NYC Marathon: Fatal Acceleration

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Invigorated by an extra hour of sleep Sunday morning and a brisk run on the Battle Road trail, I returned home and immediately turned on the TV to watch the broadcast of the New York City Marathon. Having blithely ignored the build-up to the race and suggested in an earlier blog post that the shine was off the big apple, I was eager to atone, and I was genuinely excited to see how the races would play out. Would Kipsang win the men’s race and the WMM title? Would Mary Keitany’s return to marathoning be more successful than her last attempt in New York when she went out at a suicidal pace? Would Desi Linden be competing for the win? Would the American men be competitive? I settled in to watch it all unfold.

In theory, watching a marathon on TV should be great because you can take in so much more information that would be possible if you were following the race on-site. It becomes more difficult if the information isn’t available due to technical difficulties, or if the broadcast is sloppy about details. But I’m not going to rage against the coverage (that can wait for another day); instead, I want to take time to appreciate the extraordinary and rare ability shown by both the men’s and women’s winners: the ability to accelerate late in a race in a way that can only be described as cruel.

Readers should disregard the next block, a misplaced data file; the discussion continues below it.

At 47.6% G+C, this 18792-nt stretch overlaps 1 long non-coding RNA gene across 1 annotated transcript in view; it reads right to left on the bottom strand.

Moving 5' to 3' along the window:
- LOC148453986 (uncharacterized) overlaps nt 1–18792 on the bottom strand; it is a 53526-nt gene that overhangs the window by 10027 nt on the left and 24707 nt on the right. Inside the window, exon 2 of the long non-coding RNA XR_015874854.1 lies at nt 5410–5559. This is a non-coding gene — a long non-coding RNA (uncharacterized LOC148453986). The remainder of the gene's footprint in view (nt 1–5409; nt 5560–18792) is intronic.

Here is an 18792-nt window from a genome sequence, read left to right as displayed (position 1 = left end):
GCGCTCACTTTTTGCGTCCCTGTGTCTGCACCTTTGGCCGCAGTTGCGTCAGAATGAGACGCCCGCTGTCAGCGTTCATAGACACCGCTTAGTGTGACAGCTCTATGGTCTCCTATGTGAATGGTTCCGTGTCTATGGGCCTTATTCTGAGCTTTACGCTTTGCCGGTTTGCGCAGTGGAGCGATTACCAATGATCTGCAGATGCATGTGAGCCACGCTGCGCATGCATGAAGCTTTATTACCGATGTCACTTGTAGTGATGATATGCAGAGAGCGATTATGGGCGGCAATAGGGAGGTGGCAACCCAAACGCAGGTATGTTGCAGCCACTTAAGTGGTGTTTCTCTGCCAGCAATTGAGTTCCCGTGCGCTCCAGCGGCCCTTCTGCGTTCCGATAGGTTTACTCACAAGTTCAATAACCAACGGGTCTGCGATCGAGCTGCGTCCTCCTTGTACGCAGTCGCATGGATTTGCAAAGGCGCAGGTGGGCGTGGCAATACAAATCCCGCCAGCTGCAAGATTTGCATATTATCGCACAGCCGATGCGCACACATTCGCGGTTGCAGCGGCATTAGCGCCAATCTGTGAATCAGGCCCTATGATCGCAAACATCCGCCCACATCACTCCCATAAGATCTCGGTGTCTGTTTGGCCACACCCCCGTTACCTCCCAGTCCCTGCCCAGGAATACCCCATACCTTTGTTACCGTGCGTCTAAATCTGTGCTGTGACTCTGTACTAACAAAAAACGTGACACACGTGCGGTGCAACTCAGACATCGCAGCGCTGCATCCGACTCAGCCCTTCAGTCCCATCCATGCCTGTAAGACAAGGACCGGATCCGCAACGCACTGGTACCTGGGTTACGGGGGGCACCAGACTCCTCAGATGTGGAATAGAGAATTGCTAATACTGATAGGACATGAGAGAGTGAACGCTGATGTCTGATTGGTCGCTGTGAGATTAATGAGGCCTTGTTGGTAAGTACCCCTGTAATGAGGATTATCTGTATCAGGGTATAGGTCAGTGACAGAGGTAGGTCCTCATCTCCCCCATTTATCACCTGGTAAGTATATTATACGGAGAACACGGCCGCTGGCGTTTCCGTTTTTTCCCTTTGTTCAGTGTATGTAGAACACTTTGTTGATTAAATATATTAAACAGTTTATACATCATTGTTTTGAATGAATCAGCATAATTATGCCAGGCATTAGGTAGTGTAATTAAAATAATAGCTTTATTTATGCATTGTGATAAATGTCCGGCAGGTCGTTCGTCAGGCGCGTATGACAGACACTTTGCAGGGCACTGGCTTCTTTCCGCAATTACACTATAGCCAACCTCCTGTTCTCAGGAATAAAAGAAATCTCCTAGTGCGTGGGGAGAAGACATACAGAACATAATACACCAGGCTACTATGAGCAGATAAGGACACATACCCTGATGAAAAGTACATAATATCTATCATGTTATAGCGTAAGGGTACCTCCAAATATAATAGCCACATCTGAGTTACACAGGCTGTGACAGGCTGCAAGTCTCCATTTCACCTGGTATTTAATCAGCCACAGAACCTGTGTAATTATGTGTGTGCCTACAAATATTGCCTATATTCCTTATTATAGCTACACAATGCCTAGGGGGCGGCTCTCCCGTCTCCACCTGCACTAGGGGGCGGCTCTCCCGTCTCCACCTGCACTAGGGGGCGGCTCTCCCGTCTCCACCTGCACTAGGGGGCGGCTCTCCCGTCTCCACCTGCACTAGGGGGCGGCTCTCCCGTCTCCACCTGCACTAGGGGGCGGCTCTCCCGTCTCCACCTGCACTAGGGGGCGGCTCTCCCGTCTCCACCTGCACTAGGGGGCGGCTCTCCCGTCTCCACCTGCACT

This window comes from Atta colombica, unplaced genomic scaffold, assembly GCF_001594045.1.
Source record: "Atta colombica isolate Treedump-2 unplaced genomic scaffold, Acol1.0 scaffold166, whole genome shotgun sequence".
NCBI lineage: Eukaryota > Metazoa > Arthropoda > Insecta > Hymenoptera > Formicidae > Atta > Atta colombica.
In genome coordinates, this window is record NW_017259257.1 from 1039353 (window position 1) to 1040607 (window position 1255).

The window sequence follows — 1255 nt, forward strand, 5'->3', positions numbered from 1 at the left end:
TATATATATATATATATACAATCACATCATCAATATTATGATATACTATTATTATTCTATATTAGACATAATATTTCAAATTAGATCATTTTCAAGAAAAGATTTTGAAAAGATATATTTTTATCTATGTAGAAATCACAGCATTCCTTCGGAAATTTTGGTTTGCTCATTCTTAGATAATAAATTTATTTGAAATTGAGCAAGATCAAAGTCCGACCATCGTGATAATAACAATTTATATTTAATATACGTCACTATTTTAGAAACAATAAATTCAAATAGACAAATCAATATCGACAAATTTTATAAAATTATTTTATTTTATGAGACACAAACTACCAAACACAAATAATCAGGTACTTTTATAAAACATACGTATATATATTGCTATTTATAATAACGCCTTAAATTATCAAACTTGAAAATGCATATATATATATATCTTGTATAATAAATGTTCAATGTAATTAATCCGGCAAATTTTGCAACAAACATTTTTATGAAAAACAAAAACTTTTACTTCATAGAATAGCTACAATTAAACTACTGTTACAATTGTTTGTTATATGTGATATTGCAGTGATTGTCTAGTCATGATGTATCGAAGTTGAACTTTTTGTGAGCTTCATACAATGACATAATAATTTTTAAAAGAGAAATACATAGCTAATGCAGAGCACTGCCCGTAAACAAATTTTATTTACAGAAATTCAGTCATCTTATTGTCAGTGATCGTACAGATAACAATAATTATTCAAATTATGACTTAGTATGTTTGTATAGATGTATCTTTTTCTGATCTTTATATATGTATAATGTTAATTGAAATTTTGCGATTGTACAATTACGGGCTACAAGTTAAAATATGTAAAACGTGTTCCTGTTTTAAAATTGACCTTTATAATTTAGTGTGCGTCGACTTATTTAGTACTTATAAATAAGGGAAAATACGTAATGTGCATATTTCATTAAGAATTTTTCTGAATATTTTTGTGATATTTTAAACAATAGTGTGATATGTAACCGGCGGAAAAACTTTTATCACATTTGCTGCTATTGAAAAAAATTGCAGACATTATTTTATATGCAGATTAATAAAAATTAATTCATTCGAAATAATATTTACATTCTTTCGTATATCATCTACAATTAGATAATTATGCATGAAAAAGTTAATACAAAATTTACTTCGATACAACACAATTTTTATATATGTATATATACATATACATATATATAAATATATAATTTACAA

Before describing the final miles, it’s worth pointing out that the weather was really tough for a marathon. The ambient temperature was ok, but there’s nothing worse than high winds, and New York had them. I didn’t learn until this morning that, for safety reasons, the wheelchair race was shortened to 23.2 miles to avoid having competitors start on the Verrazano Narrows Bridge. The winds affected the entire race, making the pace appear very sluggish.

Like Boston and unlike London, Berlin, and Rotterdam, New York does not employ pacers. With no one being paid to get out there in front of everyone and hammer out aggressive splits, the men’s pack congealed into a mass of very fast runners chugging along at well over five-minute pace. This was a boon to the slower runners in the pack. In his comments after the race, Meb Keflezhigi admitted that in the early miles he went to the front of the pack and slowed down the pace.

The lack of speed up front resulted in a 10K split of 31:30 (5:05 pace) for the leaders, a 20K split of 63:16 (5:06 pace), and a half-marathon split of 1:06:55. Of course, this led to speculation that all the really fast guys were all just biding their time, and would at some point take off and crush the final miles. I believe one of the broadcasters used the phrase “shot out of a cannon.”

The women’s race was developing along similar lines. The 10K split was 35:01, 20K slightly faster at 1:09:45, and the half-marathon at 1:13:40. At that point, there were still more than ten women in that lead pack.